Monday, January 31, 2011

Divorce and taxes

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January 28, 2011 by David Bergmann, CFP?

Besides the emotional and relationship issues that divorce presents us with, understanding the tax issues associated with getting a marital dissolution can be challenging. The good news is that where divorce costs might typically not be deductible, legal advice and representation surrounding matters of ‘tax’, ‘investment’, or ‘business and/or production of income property’ involved in the divorce will allow for deductibility of those related ‘divorce’ expenses. The other good news is that, generally, ‘transfers incident to a divorce’ are not taxable events as they have similar transfer rules as lifetime gifts of property where basis and time of property being held by the transferor (donor) are carried over to the new owner, the donee in the case of a lifetime gift, or in the case of marital dissolution, the ex-spouse.


For example, you and your ex owned your personal residence together and now the court gives you, spouse 1, the home in the settlement. You both paid $100,000 for your home and it is now worth $250,000. Your ex-spouse, spouse 2, would have their name removed from title and the home would transfer without income tax consequences to spouse 1. The home, whenever it sold, would have been considered to have been owned by the selling spouse, spouse 1, for both the married and post marriage time periods in aggregate. That would help in satisfying the two years of ownership rule that gives us special non-recognition of gains on the sale of our property of up to $250,000 for a single person. So, if the aggregate time of ‘use and ownership’ was at least two years and spouse 1 sells the home for $350,000, the $250,000 would be excluded from income.

Many times spouse 2 is told to move out and spouse 1 remains in the home until the youngest reaches age of maturity, graduates from school, or some other criteria, when the house would then be sold and the proceeds distributed to both of the previously married spouses. If spouse 2 remains on title until junior, age 6 reaches age 18, how is he or she going to get the gain exclusion, if a gain is made, since he or she would not have used the home as their personal residence since moving out pursuant to the divorce? The law qualifies spouse 1’s use as use for spouse 2 for purposes of satisfying the code section 121 gain exclusion. So 12 years later spouse 1 sells the home (spouse 1 and spouse 2 remain on title) for, say $600,000 (a $500,000 gain), both spouses would be eligible for the $250,000 gain exclusion under code section 121.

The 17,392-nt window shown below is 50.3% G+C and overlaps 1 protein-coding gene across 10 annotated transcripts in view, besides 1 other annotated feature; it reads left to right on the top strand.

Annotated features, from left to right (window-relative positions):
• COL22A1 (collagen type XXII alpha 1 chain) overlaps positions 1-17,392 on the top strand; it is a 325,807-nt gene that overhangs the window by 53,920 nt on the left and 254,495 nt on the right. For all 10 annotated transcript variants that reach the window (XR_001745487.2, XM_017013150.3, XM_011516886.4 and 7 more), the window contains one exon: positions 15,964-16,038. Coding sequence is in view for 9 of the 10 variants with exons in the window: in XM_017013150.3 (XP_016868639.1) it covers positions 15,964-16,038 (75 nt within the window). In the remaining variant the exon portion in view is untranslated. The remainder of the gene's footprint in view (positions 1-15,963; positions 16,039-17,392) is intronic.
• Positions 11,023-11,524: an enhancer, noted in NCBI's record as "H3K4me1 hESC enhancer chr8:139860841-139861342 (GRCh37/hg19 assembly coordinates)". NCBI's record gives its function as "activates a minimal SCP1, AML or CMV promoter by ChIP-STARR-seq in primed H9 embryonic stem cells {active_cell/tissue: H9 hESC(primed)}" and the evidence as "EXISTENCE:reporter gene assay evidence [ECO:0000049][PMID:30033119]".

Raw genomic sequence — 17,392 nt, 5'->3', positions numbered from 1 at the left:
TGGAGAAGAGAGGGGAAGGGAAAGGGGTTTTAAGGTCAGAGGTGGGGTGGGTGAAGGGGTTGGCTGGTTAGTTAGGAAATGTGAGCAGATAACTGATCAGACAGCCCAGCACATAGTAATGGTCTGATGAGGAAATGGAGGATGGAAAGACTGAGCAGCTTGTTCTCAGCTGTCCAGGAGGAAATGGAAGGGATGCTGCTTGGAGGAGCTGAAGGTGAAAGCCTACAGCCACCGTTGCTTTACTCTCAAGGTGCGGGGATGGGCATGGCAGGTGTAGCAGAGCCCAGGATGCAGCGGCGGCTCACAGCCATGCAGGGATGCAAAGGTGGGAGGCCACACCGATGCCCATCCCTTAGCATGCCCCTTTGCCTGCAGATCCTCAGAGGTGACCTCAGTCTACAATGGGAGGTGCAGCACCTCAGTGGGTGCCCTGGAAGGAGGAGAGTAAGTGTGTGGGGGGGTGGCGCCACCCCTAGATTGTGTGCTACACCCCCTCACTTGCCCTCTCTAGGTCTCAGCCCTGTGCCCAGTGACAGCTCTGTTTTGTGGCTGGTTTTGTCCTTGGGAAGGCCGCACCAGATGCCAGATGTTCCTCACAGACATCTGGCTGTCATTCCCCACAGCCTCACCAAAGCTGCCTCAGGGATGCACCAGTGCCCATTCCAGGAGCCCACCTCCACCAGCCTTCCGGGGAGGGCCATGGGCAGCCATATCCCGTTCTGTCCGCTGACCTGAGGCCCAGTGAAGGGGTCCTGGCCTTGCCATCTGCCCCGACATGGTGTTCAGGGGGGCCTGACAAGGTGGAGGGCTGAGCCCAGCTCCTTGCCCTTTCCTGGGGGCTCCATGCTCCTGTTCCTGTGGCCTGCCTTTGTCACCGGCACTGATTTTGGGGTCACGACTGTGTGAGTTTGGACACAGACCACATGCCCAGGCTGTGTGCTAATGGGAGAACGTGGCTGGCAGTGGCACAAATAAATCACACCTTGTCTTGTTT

What about spouse 2 paying the home’s (spouse 1’s personal residence) mortgage interest and property taxes. Is that deductible by the non-residing-in-the-home spouse 2? Yes, for the same reasons as the previous paragraph (use), however, there is an overall mortgage interest deduction cap and that is interest upon $1M in ‘acquisition indebtedness’ and $100,000, interest thereupon, of home equity line of credit.

Oh, you still can’t stand the ex (spouse 2) and you would jump at the opportunity to get one last shot in. Well you just heard the ex and his or her new partner are selling the residence he or she was living in while he or she was paying for the home you are living in and he is going to realize a $250,000 gain on the sale of that residence. You promptly sell the home you are residing in with your child (assuming you aren’t legally bound not to) in the same year (or within two years) as he or she is selling their home and wham – only one gain allowed in a two year period, so he or she would be taxed on one of their $250,000 property sale gains.


As a married couple spouse 1 and spouse 2 filed their tax returns with a filing status of married filing joint or married filing separately. Once they are divorced they are considered divorced for the whole year just as they were considered married the whole year no matter when they got married during the year they married way back when. Well if you are divorced for the entire year who is going to report the income that spouse 1 and spouse 2 have reported to them (1099’s, W-2’s, K-1’s, etc.) for the tax year they got divorced in?

The rules are different for common law states and for community property states. Common law states require ‘equitable distribution’ of the income whereas community property states require that you follow your community property law state’s rules of ‘community income splitting’. Those ‘community income splitting’ rules require that divorcing couples split their income up to the day of the divorce and thereafter their income is separate. Sometimes spouses in community property states have ‘separate’ property. Separate property income in community property states is taxed differently depending on what community property state you live in.